Bio-defense in Kansas
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- Kansanslobby for defense facility (03-14-07)
- Neighborsraise biodefense lab concerns (03-01-07)
- Labsite could hinge on politics (02-25-07)
- Taskforce: Showing state's role key in landing biodefense facility(02-23-07)
- Biodefenseproposals face deadline today (02-16-07)
As federal officials Wednesday arrived in Kansas to inspect potential sites for a $450 million biodefense laboratory, state officials amped up their sales pitch.
"Kansas offers a number of unique advantages that make it an ideal location for the National Bio and Agro-Defense Facility," U.S. Sen. Pat Roberts, R-Kan., said in a letter sent to Homeland Security Secretary Michael Chertoff.
The letter was signed by the entire Kansas congressional delegation.
Roberts said Kansas was ideally suited to base the high-security lab that will be used to research and respond to potential threats to animal, plant and human health.
Kansas is home to a concentration of animal health companies, human health and agriculture biosecurity facilities, and the state offers a central location, he said.
"Perhaps even more importantly, the large number of agriculture producer groups located in the state are accustomed to and wholeheartedly support research that benefits their industry in the long term," the letter states.
Homeland Security officials are visiting 17 sites in 11 states in the process of selecting where to build the laboratory.
Two potential sites in Kansas are in the mix: one in Leavenworth and one in Manhattan.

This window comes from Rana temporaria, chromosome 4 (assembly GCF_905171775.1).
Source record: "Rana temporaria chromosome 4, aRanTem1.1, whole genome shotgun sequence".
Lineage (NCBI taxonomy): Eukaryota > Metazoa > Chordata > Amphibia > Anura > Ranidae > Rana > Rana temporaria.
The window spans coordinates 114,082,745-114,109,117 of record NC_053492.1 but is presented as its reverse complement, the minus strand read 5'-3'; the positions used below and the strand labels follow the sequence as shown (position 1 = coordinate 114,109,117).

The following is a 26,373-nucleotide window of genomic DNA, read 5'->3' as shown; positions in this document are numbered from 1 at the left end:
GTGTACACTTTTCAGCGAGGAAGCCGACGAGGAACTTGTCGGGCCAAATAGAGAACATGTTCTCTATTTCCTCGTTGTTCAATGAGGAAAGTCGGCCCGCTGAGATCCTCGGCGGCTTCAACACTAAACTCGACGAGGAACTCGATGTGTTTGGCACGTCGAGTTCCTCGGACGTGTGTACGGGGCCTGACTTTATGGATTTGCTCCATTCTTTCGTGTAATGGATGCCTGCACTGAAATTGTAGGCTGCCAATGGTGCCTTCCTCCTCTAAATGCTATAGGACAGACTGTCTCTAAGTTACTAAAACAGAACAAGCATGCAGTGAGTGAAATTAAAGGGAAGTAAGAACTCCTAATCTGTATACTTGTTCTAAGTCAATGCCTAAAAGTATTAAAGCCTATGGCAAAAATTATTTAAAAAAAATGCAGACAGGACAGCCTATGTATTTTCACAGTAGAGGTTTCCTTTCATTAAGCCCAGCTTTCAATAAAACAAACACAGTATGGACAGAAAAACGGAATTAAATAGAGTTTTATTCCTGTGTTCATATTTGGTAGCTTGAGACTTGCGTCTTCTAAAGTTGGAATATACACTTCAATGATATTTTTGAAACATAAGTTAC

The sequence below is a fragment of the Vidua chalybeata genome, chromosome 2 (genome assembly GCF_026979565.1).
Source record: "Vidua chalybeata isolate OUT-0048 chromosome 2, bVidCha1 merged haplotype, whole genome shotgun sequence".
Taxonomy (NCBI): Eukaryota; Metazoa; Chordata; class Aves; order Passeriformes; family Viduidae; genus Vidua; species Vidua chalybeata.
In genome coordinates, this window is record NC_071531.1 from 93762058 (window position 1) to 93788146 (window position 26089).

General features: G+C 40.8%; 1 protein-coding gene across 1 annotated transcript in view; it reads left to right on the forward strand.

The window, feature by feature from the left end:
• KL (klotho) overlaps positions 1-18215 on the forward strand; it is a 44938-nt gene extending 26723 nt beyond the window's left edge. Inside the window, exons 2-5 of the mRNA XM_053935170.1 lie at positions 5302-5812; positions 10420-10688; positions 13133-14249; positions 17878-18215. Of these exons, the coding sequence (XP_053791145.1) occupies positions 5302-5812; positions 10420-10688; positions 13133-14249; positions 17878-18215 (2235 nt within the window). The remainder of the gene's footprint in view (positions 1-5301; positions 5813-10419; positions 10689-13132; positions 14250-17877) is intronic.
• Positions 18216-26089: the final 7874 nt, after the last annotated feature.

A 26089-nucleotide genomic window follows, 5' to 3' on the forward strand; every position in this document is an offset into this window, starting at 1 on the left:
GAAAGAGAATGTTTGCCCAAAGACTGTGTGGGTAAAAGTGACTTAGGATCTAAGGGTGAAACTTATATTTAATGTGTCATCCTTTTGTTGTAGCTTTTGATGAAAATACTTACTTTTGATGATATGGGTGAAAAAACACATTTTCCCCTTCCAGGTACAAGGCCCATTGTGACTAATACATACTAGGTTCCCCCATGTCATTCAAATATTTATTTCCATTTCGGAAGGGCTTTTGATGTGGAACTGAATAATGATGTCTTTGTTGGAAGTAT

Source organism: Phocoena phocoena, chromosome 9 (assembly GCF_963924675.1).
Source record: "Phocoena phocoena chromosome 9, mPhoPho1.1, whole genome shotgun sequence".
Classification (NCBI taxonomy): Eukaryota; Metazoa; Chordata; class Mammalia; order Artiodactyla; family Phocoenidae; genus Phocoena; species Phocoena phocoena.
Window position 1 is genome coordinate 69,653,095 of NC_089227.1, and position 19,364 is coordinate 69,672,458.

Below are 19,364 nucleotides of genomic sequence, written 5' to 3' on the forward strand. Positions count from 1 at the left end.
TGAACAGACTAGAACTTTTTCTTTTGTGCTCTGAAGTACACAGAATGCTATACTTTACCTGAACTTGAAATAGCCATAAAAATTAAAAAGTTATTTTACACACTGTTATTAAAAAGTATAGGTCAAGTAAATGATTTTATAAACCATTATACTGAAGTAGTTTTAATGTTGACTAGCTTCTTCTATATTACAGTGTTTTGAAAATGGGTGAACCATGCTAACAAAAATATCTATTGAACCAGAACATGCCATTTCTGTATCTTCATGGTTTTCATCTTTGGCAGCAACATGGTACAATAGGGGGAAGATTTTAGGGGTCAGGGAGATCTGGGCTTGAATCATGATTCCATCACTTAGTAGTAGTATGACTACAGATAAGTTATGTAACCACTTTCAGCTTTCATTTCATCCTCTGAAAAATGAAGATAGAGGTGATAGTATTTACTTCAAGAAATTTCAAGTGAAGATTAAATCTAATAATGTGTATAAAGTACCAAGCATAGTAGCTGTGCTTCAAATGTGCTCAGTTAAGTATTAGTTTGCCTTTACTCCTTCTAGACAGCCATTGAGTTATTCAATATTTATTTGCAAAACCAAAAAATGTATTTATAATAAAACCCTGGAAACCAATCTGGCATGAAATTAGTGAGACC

On Wednesday, federal officials visited Leavenworth, and today they will be in Manhattan.
Chris Kelly, a spokesman for the Department of Homeland Security, said officials will review the two proposals with local leaders. There are no public meetings or media accessibility during the inspections, he said.
"It's a procurement process, and we can't have interactions that may impact them," Kelly said.
And despite the lobbying from members of Congress, Homeland Security officials have said the decision on where to locate the facility will not be based on politics.
DHS has stated that the main factors will be the site's proximity to research capabilities, quality work force, community acceptance and offers from the community to offset costs.
Leavenworth's site includes 178 acres behind Fort Leavenworth.
Manhattan's is at Kansas State University. Officials have pledged up to $5 million in infrastructure improvements and economic assistance. Earlier this year, state lawmakers approved legislation that if one of the Kansas sites is chosen, it would help facilitate the move.
Roberts' letter states that each of the two Kansas locations has its own benefits that "are not mutually exclusive."
The Leavenworth site offers DHS access to private and public research institutions, including Kansas University Medical Center, major animal vaccine manufacturers in the Kansas City area and a number of Homeland Security entities associated with Fort Leavenworth, he said.
The Manhattan site includes one of the nation's top animal health research institutions and a new $54 million biosecurity lab that could partner with the federal government.
Kelly, the DHS spokesman, said the 17 sites will be narrowed down to three to five sites this summer. Those sites will undergo environmental assessments that will take 16 months. DHS plans to announce the NBAF site in October 2008 and hopes to have the facility operating by 2014.